Thursday, June 26, 2014

Learning New Things

I've had this truck for about 2 years now and it has gone everywhere. It's job is to haul as much people as it can as far as they want to be taken. That is the job description, but there is also the once in a blue moon job of hauling a family and their belongings along with their daily driver all the way across the country.

I'm quite the responsible one when it comes to changing the oil, but deep down we all know there are plenty of moving parts in our vehicles that need to be taken care of with preventative maintenance. It's simple and the single most important thing you can do for your car to extend it's life. As for the other maintenance things, well that was a different story. You see, when you take your car in to the lube shop to change the oil, it's practically a break even situation for them. They have to sell you something else to make more money. Whether it's a shorter interval for oil changes so you come back more often or a radiator flush or a rear differential fluid change.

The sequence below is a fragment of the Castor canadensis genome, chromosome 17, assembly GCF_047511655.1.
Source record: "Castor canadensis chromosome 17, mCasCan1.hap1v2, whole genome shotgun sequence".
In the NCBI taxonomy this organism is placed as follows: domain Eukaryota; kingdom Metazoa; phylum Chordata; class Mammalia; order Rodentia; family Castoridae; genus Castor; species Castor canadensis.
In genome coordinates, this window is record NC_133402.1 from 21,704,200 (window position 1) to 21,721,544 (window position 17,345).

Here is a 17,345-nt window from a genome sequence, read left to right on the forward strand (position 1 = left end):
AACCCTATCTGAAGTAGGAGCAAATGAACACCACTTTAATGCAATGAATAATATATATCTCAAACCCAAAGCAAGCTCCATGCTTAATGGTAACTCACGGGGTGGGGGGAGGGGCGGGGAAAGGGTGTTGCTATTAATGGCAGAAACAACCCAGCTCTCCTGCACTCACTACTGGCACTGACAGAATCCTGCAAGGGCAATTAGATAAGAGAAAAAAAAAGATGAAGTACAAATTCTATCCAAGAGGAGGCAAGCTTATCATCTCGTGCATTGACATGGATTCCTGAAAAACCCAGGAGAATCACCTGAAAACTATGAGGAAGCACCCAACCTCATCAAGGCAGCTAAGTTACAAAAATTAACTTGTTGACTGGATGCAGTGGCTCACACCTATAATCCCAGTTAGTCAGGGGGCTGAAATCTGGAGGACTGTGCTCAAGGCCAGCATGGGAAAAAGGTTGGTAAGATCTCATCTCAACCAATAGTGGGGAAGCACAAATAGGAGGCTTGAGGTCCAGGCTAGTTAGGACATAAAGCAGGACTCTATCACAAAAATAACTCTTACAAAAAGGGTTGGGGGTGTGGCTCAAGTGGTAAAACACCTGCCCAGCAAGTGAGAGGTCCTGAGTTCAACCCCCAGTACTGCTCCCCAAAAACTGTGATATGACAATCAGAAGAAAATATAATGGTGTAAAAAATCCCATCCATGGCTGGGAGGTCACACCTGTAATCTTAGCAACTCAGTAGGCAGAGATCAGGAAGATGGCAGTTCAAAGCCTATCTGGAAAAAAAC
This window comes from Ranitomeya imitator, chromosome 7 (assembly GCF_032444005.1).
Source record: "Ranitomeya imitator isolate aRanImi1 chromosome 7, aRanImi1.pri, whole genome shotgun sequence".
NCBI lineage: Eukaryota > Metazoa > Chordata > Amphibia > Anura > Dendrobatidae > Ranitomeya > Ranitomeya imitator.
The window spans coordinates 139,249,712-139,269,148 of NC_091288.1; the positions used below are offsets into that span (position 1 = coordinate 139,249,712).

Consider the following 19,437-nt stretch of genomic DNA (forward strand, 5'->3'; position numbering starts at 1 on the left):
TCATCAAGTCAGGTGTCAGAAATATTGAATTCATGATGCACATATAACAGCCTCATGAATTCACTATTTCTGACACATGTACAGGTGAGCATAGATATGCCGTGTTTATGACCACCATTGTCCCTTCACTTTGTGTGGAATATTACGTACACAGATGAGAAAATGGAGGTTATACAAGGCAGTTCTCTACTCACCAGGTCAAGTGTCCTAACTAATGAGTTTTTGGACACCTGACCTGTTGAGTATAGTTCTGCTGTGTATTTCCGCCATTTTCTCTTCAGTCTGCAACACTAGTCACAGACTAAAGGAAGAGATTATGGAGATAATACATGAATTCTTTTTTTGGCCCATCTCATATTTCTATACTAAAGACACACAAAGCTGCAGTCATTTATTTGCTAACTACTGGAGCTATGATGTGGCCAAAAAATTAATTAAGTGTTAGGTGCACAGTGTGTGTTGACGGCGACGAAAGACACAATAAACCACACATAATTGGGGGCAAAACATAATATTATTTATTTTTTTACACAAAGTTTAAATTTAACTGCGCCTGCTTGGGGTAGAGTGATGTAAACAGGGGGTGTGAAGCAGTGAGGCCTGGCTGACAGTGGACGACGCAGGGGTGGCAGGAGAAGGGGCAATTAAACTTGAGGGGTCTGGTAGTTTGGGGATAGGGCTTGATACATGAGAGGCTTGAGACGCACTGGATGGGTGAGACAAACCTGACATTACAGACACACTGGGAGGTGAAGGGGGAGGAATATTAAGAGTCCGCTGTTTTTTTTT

I called around and it would cost me close to $100 to change the rear differential fluid of the truck. I told myself that it would be worth it because the truck needed it. Out of curiosity though, I went to Walmart to find out how much the fluid would cost and while I was at it, I called around to see how much the gasket would cost. It was a grand total of $13.50 for those things. Everything else would be the labor. Looking back, it took me 2 hours to do the job mainly because I was recording it too. A professional would have probably taken 30 minutes to do it. Paying $90 for a 30 minute job is a little hard to swallow. Learning to do this myself is the absolute practical thing to do.